• ‘The first casualty of this double taxation was luxury glass, the city's traditional export.’
      • ‘The first casualties of this disastrous policy have been Asian voters, particularly women.’
      • ‘My voice was an early casualty in the Change, all I could manage was a watery gurgle.’
      • ‘A prize portfolio could mean a head start in the race, but those overlooked or given poisoned chalices would be early casualties.’
      • ‘Civil liberties are always early and intended casualties of wars - both actual or metaphoric.’
      • ‘For Einstein and children like him, confidence is an early casualty.’
      • ‘In anxious times, the free exchange of ideas is an early casualty.’
      • ‘But the dream of a new generation of nuclear power may prove to be the real casualty of last week's events.’
      • ‘Hopefully this cocoon of self-deception will be among the early casualties of the campaign.’
      • ‘But another early casualty is conscience, routinely smothered in the national media echo chamber.’
      • ‘Educated at Westminster and Oriel College, Oxford, he was an early casualty of the Oxford movement.’
      • ‘The date and location of the forum were a poignant reminder to many of those present of the impact of foot and mouth: the Great Yorkshire Show was the biggest event to fall casualty to the disease.’
      • ‘A big, bald-headed dude was passed out on the bunk above, an early casualty of beer and Valium.’
      victim, sufferer, loser, loss
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    2. 1.2 (chiefly in insurance) an accident, mishap, or disaster.
      • ‘Examples are: health problems, unemployment, damage to the home due to a casualty or disaster, and other reasons.’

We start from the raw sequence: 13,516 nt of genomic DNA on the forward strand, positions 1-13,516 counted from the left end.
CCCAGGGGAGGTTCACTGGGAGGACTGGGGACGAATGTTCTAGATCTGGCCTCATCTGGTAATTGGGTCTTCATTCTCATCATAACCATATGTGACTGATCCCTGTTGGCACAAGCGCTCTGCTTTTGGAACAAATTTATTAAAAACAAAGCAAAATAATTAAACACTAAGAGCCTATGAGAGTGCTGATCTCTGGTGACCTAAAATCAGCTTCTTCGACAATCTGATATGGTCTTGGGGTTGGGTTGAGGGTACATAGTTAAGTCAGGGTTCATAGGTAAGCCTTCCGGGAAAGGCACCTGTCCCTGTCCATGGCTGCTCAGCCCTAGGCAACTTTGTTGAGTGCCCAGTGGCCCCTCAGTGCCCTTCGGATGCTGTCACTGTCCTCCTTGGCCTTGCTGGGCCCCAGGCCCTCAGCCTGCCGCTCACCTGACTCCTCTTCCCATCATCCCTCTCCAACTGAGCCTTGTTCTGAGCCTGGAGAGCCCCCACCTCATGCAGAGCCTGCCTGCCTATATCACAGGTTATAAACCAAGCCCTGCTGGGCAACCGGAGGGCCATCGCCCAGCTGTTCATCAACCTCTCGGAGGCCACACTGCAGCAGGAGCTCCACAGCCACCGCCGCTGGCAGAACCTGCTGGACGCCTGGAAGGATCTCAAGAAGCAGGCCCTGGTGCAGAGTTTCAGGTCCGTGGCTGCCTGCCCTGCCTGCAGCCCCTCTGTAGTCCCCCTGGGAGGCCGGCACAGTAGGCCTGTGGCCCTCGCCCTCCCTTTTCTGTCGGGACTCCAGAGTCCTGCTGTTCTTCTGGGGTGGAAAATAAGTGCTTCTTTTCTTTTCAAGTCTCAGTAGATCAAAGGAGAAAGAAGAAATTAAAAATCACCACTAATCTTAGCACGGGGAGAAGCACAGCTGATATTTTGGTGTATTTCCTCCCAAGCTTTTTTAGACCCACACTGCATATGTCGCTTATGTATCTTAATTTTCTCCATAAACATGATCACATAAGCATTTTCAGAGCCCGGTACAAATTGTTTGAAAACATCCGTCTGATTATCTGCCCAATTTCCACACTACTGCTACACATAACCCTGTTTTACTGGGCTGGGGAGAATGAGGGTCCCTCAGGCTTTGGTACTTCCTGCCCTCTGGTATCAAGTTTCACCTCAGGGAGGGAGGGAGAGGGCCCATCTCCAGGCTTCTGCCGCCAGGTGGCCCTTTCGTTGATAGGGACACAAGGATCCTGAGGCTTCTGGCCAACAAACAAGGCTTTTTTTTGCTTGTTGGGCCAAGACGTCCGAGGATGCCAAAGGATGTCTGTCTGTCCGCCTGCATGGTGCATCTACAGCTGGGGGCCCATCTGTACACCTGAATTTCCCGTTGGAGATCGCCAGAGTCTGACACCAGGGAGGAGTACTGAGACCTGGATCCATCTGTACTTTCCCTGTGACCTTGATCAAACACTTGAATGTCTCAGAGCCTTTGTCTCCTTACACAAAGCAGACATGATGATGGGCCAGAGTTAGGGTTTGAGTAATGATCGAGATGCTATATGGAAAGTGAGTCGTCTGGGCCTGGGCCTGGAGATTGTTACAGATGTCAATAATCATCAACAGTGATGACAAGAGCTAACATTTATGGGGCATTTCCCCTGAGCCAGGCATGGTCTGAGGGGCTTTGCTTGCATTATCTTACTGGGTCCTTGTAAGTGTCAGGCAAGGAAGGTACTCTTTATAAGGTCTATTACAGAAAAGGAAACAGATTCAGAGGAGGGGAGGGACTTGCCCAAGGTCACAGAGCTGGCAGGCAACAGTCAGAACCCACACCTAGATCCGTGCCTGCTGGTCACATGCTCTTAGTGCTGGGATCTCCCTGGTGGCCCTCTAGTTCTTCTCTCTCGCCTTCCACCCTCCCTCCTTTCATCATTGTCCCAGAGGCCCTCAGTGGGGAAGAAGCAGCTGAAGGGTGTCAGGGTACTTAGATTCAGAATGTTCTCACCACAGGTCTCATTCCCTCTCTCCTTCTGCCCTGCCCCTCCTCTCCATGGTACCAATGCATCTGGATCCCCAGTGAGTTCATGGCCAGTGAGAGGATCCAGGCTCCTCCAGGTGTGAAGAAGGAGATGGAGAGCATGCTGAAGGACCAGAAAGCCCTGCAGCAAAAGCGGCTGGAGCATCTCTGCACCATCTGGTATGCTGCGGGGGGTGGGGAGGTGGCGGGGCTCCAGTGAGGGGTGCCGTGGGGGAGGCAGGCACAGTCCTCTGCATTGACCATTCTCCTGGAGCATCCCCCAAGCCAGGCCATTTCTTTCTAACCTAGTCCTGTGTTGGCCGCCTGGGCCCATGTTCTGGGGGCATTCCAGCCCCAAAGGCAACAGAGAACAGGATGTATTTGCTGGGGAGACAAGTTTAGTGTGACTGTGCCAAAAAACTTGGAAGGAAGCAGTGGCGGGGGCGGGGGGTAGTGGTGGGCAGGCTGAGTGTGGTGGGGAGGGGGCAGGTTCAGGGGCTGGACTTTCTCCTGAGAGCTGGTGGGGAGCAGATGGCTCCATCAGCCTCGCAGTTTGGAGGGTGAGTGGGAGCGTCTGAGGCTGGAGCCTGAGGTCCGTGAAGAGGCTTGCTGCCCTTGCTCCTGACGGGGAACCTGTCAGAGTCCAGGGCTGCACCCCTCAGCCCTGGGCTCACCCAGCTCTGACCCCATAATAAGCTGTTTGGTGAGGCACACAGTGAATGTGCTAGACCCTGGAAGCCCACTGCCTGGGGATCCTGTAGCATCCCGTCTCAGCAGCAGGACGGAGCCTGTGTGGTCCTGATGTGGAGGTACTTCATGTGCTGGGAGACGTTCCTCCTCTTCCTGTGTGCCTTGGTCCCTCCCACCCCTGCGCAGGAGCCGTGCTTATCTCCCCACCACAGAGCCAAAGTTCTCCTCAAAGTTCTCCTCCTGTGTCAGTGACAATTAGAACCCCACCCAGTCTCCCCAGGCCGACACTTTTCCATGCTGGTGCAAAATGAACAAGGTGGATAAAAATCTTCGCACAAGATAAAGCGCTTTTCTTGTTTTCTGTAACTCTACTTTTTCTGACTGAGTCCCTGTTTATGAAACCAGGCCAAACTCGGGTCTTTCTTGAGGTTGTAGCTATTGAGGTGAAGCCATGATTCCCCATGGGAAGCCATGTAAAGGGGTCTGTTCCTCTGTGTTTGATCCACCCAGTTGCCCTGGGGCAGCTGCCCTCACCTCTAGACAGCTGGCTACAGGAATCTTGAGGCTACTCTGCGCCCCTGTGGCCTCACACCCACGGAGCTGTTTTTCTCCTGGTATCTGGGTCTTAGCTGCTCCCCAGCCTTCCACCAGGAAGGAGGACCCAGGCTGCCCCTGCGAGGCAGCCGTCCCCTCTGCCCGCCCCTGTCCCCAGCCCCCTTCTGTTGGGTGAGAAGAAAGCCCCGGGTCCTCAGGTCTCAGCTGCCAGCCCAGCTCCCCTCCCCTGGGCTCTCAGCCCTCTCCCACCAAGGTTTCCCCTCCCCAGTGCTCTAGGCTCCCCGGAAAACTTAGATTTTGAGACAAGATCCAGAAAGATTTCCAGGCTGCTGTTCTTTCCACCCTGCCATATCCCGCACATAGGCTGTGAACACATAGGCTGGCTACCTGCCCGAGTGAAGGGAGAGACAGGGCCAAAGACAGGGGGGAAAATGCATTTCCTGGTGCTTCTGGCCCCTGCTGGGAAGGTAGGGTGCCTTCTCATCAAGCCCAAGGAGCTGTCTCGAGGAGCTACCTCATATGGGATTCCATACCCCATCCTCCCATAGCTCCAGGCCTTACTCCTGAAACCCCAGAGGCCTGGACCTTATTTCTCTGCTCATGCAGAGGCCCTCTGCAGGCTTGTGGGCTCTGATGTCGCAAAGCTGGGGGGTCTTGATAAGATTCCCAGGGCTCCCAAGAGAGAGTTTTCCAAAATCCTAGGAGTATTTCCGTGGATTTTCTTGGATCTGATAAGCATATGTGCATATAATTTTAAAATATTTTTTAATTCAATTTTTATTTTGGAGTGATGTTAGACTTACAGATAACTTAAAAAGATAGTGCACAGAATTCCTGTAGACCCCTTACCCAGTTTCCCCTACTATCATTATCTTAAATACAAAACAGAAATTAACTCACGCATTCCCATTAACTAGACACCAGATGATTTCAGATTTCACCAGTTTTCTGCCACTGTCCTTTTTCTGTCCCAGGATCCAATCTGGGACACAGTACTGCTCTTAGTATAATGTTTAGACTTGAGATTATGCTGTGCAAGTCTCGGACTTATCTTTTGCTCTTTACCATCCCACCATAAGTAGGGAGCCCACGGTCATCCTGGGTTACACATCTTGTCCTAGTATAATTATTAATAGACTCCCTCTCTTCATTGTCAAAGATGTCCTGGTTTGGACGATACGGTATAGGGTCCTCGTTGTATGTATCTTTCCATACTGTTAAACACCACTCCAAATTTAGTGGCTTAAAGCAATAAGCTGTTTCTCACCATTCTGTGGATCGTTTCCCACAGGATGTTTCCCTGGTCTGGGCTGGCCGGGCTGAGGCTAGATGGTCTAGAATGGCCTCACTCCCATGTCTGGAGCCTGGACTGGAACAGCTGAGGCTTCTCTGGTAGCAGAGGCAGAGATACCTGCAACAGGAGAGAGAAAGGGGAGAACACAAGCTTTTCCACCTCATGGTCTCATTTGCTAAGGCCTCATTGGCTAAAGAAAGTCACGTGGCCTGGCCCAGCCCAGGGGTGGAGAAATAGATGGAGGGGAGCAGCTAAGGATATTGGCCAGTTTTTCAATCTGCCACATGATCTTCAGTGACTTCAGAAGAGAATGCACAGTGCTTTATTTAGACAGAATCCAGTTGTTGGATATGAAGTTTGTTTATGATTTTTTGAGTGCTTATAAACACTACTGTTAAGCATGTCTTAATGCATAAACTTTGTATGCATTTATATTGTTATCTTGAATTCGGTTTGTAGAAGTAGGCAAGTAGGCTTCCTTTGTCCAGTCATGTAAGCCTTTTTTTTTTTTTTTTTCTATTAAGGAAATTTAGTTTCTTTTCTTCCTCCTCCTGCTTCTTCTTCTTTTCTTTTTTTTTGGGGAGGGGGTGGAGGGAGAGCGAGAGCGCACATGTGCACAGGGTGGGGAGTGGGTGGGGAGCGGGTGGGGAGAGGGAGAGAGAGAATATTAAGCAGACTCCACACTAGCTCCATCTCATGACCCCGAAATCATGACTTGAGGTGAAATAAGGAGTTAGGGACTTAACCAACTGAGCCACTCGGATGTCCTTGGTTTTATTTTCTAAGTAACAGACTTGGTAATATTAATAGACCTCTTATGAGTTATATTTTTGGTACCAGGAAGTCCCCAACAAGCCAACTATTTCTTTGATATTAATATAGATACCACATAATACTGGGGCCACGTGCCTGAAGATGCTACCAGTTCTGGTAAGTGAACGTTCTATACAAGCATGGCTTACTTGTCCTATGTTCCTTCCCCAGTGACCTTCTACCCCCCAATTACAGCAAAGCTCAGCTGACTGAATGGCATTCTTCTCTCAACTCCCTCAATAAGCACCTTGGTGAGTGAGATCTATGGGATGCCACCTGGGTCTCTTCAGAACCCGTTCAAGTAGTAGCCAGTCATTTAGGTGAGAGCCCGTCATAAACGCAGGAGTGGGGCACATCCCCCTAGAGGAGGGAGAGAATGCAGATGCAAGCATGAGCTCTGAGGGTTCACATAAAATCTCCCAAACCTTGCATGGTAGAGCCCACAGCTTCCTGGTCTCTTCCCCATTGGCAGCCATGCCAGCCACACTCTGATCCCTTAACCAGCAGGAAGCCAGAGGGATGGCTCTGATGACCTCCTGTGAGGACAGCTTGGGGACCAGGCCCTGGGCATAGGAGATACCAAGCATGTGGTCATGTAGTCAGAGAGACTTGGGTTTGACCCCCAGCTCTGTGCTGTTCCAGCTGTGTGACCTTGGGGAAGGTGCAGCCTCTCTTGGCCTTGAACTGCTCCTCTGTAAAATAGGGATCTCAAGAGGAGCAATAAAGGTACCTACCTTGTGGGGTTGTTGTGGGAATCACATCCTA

• ‘That is this case because the obligation to cover arose at the time of the casualty and it is that which under the approach in Albion gives rise to the double insurance situation.’
      • ‘The centre of gravity was so close to the tipping line that a minor force would cause the casualty.’
      • ‘Thus if the second casualty is due to an excepted peril, the rule of merger which applied in the case of an unrepaired partial loss to defeat the claim has no application.’
      • ‘Where a policy provides cover against one of two or more concurrent causes of a casualty, a claim will lie under the policy provided that there is no relevant exclusion.’
      • ‘It is hardly surprising in those circumstances that the House of Lords held that the shipowning company could not say that the casualty had occurred without its actual fault and privity.’
      • ‘In the present case the retainer is said to be for the purpose of investigating and advising on the casualty.’
      • ‘Had the glass been in place, the casualty would not have occurred.’
      • ‘The term ‘perils of the sea’ refers only to fortuitous accidents or casualties of the seas.’
      • ‘For wool to get wet in the rain is a casualty, though not a grave one; it is not a thing intended but is accidental; it is something which injures the wool from without; it does not develop from within.’


Late Middle English (in the sense ‘chance, a chance occurrence’): from medieval Latin casualitas, from casualis (see casual), on the pattern of words such as penalty.